Monitoring Social Distancing in Smart Spaces using Infrastructure-Based Sensors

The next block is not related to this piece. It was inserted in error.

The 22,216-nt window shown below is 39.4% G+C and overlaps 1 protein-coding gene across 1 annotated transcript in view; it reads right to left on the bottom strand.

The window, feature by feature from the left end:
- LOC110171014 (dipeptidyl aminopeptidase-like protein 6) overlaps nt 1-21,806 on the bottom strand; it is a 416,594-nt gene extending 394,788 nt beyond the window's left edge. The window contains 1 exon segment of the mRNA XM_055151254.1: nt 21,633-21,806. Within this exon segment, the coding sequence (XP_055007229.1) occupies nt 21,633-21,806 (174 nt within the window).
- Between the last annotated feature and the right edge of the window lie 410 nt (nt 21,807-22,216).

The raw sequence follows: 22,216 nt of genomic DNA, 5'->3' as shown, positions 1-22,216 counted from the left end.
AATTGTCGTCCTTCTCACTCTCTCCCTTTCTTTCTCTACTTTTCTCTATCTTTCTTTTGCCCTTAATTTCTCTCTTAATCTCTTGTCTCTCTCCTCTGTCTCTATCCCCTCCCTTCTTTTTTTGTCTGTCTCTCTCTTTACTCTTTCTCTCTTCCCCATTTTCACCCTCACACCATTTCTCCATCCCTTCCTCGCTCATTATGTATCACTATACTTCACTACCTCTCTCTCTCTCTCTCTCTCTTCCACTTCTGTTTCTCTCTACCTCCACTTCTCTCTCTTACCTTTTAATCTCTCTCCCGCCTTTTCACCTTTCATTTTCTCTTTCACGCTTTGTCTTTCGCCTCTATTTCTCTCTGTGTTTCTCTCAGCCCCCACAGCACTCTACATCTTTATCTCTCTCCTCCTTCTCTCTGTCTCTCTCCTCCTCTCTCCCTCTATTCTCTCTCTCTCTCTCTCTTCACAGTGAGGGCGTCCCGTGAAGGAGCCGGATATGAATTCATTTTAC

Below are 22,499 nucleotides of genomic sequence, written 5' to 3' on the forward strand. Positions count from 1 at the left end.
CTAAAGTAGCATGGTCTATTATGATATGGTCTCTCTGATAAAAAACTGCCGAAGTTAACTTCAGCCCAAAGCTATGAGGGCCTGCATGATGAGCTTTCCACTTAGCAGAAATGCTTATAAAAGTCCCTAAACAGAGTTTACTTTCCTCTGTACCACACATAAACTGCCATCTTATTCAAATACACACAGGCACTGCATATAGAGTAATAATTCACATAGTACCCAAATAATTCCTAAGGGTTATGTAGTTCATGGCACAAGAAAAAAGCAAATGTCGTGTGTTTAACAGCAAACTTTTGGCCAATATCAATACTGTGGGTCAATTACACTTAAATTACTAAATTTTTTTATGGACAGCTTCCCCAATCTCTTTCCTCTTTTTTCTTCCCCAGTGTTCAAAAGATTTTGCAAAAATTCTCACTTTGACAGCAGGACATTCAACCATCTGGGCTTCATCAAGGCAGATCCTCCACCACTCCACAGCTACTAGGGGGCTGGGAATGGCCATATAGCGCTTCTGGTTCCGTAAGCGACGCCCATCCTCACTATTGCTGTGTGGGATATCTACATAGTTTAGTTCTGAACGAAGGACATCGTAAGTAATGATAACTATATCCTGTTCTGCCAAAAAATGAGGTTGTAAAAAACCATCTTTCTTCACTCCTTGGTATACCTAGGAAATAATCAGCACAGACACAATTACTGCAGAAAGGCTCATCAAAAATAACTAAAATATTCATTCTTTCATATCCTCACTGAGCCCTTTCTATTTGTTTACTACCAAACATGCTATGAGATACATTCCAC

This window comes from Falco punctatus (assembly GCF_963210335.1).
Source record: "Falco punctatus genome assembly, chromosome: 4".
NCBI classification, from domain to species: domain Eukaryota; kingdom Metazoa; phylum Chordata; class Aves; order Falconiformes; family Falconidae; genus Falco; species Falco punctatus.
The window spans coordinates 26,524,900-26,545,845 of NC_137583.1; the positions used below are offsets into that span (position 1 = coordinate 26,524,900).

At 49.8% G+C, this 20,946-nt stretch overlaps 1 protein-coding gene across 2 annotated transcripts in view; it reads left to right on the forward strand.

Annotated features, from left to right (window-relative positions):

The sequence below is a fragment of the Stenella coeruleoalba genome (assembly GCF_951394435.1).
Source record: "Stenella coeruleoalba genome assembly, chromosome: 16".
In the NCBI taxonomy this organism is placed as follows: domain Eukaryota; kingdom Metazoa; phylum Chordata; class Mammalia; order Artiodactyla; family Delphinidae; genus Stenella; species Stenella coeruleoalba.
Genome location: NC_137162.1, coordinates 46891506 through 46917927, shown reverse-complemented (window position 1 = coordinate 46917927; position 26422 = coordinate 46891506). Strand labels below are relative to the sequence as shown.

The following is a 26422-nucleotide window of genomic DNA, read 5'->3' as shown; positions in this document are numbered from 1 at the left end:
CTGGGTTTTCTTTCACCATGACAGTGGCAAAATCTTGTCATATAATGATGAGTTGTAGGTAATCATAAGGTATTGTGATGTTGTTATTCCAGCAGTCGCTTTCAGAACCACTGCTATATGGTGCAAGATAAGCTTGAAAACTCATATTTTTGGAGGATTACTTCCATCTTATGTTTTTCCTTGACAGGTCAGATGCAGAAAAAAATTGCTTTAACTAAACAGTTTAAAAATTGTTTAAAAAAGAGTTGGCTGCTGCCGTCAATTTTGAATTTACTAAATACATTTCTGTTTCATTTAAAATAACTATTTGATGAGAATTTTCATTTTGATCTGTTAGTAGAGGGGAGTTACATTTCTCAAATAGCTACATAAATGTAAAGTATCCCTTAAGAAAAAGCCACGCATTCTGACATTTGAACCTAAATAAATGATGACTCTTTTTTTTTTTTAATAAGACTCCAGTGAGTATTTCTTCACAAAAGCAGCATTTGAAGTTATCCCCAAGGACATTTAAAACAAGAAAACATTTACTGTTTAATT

Social distancing is a critical tool for mitigating disease transmission, particularly in crowded indoor spaces. In this paper, we contribute by assessing the feasibility of re-purposing existing infrastructure of occupancy monitoring sensors and environmental sensors for the dual purpose of monitoring social distancing and supporting disease transmission risk estimation. We consider 410 continuous days of measurements from CO 2 and PIR (passive infrared) motion detectors collected from a collaborative smart space, prior to the start of the pandemic in 2017–2018. We demonstrate how these sensors can be used to estimate occupancy levels, as well as analyze occupancy patterns within the space. We also consider the use of overall air quality within the space for estimating insights about potential transmission risks. Based on our analysis, we derive insights into how infrastructure-based sensors can be used to detect problematic areas in the space and offer guidelines on how to modify these areas to be more social distancing aware.